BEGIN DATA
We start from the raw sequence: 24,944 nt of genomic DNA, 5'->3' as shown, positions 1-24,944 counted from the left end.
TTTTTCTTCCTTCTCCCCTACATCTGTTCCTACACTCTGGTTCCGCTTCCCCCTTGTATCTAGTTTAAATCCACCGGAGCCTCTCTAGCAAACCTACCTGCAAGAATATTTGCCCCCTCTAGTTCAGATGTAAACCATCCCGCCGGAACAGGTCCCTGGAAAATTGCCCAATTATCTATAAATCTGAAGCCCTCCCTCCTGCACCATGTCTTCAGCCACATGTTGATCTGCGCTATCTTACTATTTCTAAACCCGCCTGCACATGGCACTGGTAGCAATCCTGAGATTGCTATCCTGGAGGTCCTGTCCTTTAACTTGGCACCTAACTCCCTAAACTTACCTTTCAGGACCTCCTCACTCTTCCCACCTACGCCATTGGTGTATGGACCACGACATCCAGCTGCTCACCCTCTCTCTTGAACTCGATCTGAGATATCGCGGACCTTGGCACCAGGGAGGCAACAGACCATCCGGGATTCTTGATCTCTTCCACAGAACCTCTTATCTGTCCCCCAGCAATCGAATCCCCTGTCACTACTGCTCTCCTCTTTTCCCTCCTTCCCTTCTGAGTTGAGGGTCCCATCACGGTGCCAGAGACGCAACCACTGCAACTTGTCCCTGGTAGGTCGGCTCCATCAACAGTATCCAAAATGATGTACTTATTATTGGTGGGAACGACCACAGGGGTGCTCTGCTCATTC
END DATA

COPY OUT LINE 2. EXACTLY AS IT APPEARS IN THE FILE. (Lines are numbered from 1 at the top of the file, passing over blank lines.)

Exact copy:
TTTTTCTTCCTTCTCCCCTACATCTGTTCCTACACTCTGGTTCCGCTTCCCCCTTGTATCTAGTTTAAATCCACCGGAGCCTCTCTAGCAAACCTACCTGCAAGAATATTTGCCCCCTCTAGTTCAGATGTAAACCATCCCGCCGGAACAGGTCCCTGGAAAATTGCCCAATTATCTATAAATCTGAAGCCCTCCCTCCTGCACCATGTCTTCAGCCACATGTTGATCTGCGCTATCTTACTATTTCTAAACCCGCCTGCACATGGCACTGGTAGCAATCCTGAGATTGCTATCCTGGAGGTCCTGTCCTTTAACTTGGCACCTAACTCCCTAAACTTACCTTTCAGGACCTCCTCACTCTTCCCACCTACGCCATTGGTGTATGGACCACGACATCCAGCTGCTCACCCTCTCTCTTGAACTCGATCTGAGATATCGCGGACCTTGGCACCAGGGAGGCAACAGACCATCCGGGATTCTTGATCTCTTCCACAGAACCTCTTATCTGTCCCCCAGCAATCGAATCCCCTGTCACTACTGCTCTCCTCTTTTCCCTCCTTCCCTTCTGAGTTGAGGGTCCCATCACGGTGCCAGAGACGCAACCACTGCAACTTGTCCCTGGTAGGTCGGCTCCATCAACAGTATCCAAAATGATGTACTTATTATTGGTGGGAACGACCACAGGGGTGCTCTGCTCATTC